Posts Tagged Bug in
by: Brandon Smith
July 31, 2012
I think it’s safe to say with some conviction that in the year of 2012 the concept of survival prepping is NOT an alien one to most Americans. When National Geographic decides there is a viable market for a prepper TV show (no matter how misrepresentative of true preppers it may be), when Walmart starts stocking shelves with long term emergency food storage kits, when survivalism in general becomes one of the few growing business markets in the midst of an otherwise disintegrating economy; you know that the methodology has gone “mainstream”. There is a noticeable and expanding concern amongst Americans that we are, indeed, on the verge of something new and unfortunate.
Is it the big bad hoodoo of the soon to expire Mayan Calendar? For a few, maybe, but for the majority of us, no. That jazz is a carnival sideshow designed to make the prepping culture appear ridiculous. We don’t need to believe in magical prophecies to know that there is a catastrophic road ahead; all we have to do is look at the stark realities of our current circumstances. It does not take much awareness anymore to notice looming fiscal volatility, social unrest, the potential for unrestrained war, and the totalitarian boldness of our government. I’ll take the wrath of Quetzalcoatl any day over the manure storm that is approaching us currently.
With some estimating a count of 3 million prepper families and growing in the U.S., the motto of “beans, bullets, and band-aids” is finding a home amongst legions. However, being closely involved in the survivalist movement during the past six years and speaking with literally thousands of preppers, it has become clear to me that we still have a long journey ahead of us before we can claim true efficiency and mastery.
by: Gaye Levy
July 26, 2012
Recent storms in my own area reminded me that power outages resulting in a grid down can happen anytime, to anybody, anywhere. Some outages are planned, some are the result of mother nature kicking up a storm, and some are the unexpected result of a natural or man-made crisis. Whatever the reason, there are various measures you should take now to insure your comfort and safety when the power blows.
Some of the basic items you need to have on hand to get through a power outage are quite simple and are things you probably have on hand:
This is a very short list, relatively speaking and unless you have been living in a cocoon in Siberia, chances are that these items have already been set aside so that they will be readily available when the lights blink off. And for a three or four hour outage, you will be just fine with these items.
But what if the power is lost for a longer period of time – for whatever reason – how will you cook your food? How will you keep warm? How will you insure your safety in dark? These are just a few of the issues you will face if there is an extended power outage. Add infants, the elderly or the infirm to the mix and you have a big problem on your hands.
July 19, 2012
It’s not just in the USA that a growing number of people are preparing for far-from-equilibrium scenarios resulting from economic or geo-political collapse.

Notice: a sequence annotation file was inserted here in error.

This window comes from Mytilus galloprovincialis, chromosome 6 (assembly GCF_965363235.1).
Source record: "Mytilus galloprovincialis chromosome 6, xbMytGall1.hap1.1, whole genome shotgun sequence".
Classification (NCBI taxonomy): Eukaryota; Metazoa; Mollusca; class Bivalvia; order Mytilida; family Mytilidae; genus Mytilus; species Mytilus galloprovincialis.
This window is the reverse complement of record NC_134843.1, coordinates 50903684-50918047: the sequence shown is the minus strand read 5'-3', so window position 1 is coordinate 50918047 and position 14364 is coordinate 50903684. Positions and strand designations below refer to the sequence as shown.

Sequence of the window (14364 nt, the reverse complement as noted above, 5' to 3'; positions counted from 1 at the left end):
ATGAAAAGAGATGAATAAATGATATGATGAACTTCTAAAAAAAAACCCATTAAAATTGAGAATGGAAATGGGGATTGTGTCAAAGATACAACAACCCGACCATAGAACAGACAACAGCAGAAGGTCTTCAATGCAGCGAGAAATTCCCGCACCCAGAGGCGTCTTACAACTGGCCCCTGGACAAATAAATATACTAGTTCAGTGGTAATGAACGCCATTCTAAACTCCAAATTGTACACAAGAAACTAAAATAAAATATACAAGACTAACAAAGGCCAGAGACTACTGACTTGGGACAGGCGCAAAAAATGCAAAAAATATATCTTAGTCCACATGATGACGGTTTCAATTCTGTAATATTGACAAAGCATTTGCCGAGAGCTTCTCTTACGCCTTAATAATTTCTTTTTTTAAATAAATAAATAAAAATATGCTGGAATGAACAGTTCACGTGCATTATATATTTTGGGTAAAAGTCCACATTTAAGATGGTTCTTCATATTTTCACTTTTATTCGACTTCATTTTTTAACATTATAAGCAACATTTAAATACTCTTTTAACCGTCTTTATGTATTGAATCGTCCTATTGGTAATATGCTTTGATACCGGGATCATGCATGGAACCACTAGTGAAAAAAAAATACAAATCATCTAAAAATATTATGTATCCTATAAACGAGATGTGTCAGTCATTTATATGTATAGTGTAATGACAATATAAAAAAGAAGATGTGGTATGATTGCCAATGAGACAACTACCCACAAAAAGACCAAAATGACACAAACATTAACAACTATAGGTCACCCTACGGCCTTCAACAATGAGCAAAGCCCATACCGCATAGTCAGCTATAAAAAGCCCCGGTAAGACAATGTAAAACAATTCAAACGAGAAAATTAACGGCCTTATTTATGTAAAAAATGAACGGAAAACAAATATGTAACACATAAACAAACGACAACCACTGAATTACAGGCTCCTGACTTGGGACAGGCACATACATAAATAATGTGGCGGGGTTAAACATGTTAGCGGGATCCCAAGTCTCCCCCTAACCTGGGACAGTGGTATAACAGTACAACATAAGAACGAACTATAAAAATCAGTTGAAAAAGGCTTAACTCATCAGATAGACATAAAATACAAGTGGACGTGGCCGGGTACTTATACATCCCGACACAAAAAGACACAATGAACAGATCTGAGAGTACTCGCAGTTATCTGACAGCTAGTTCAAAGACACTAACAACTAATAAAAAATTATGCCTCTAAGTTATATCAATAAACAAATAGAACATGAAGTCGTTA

Many Europeans have also taken note of the troubling signs all around them. In the following report, RT visits a man who wished to keep his name and location anonymous.
Like many Americans, he is preparing for all hell to break loose and has spent the last few years gearing up his home and supplies for the worst.
Like most preppers and survivalist, he has modified his lifestyle to become more self reliant and less dependent on the grid and existing government infrastructure.
In addition to generating two thirds of his current energy consumption with wind and solar power, he grows his own food and raises cattle to supplement his diet in the event grocery stores run out of food or prices get so expensive in Euros that no one can afford to buy it.
July 15, 2012
I was in the 3rd grade when I experience my first earth quake. It was October 17th, 1989 at 6:04 in the evening. Just about dinner time for my sister and I. We were enjoying a regular evening home with my mother while my father was just about to leave from his office job just about an hour away from our house.
I don’t quite remember exactly what we were doing the moment it hit but as soon as it did, my short lived 9 years of life changed forever. I remember my mother grabbing me and literally throwing me under our dining room table. She grabbed my kid sister (just 6 six years old) and did the same with her. After that, ever the cat lover, she scooped up both of our cats as if they were footballs and handed one to each of us girls and told us to hold on tight and stay. That’s when I remember actually feeling the shaking and hearing the noises of rattling glass and creaking walls. The entire house was shaking. My mother did not get under the table with us. Instead, she stood just 15 feet away holding up her prized grandfather clocked passed down from generations. I remember screaming and crying “MOM” “MOM” begging her to come under the table. It was the most terrifying thing I have ever experienced. Then the shaking stopped, just as suddenly as it had started. It was the Loma Prieta Earthquake, 6.9 on the Richter and 7.1 with surface waves. San Francisco, 1989.